When we think about domestic violence shelters, we typically think of clandestine homes or buildings, the location of which survivors are sworn to secrecy to protect. Because if abusers know where to find their victims, well, no good is going to come from that.
But then Sarah Campbell, director of the Council on Domestic Abuse in Terre Haute, Ind., had an eye-opening moment. In one particular training session, she asked the woman leading the group: What do you see in other shelters that we could do to improve our services?
“She said, ‘Have you considered going public?’ Honestly, I hadn’t. It had never occurred to me,” Campbell says.
Campbell asked for a list of shelters in Indiana whose locations were public, and she called a half dozen of them. They all had positive experiences to report—they hadn’t seen any increased violence from abusers, and it was more convenient for survivors to come for shelter.
It was the compelling personal stories from survivors, though, that touched Campbell. One survivor said she didn’t know her town had a shelter until it went public. When it did, she drove by it a couple of times, and decided she could live there if she needed to. One day, she felt ready to go in for help. She parked in the lot for 10 minutes, got scared, and went away. She did that four more times before she went inside.
“Think of that impact,” Campbell says. “Had she not known the location, she was never going to go there.”
Campbell was convinced that going public was the right idea for her shelter, and she made the case to her board. Her shelter’s location became public in 2017.
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“Since we’ve gone public, we’ve had such great success. Countless survivors tell the same story,” she says.
Privacy Feels Safer for Some Survivors
Other survivors feel differently, though. Some survivors feel a greater sense of protection when a shelter is confidential. “That has been part of our experience. It’s important to take into consideration what residents feel,” says Barbara Paradiso, the director of the Center on Domestic Violence at the University of Colorado Denver School of Public Affairs.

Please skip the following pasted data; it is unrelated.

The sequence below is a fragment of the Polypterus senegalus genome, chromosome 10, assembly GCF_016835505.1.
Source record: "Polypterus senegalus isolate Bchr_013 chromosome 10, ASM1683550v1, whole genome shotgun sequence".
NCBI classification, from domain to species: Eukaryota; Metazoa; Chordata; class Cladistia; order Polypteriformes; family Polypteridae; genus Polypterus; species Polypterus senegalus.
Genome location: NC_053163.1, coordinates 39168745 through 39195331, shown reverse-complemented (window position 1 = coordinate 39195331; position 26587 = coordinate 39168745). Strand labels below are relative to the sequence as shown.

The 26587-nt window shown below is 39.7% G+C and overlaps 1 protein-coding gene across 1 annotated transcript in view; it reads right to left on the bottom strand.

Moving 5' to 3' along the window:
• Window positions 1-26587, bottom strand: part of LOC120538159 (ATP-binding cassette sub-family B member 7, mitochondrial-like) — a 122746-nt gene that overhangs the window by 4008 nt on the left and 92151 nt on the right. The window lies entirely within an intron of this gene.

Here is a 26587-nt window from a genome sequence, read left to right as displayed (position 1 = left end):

She points out that shelters having a public location isn’t a new idea. Some shelters were opening as public, or converting from confidential to public, as far back as the 1990s.
“It isn’t the norm. More shelters than not do keep their address confidential. I think that each shelter needs to make its own decision, and that decision should be based on their lived experience and the needs of their local community,” she says. “Programs care about the safety of the people they’re serving, and go about trying to enhance that safety in a variety of different ways. They need to choose which ways make the most sense for their community.”
There are a variety of pros and cons that domestic violence organizations should consider before deciding whether to keep their address confidential or make it known publicly.
Keeping Shelter Locations Confidential Is a Struggle
Campbell approached her shelter’s neighbors before their ribbon-cutting ceremony to fill them in on the shelter’s plans to go public. “Almost all of the neighbors knew what we were already. You can’t really keep it confidential,” she says. The shelter looked like an apartment building, but people knew it was a shelter.
There are various ways word gets out:
- Some survivors return to their abusers and disclose the location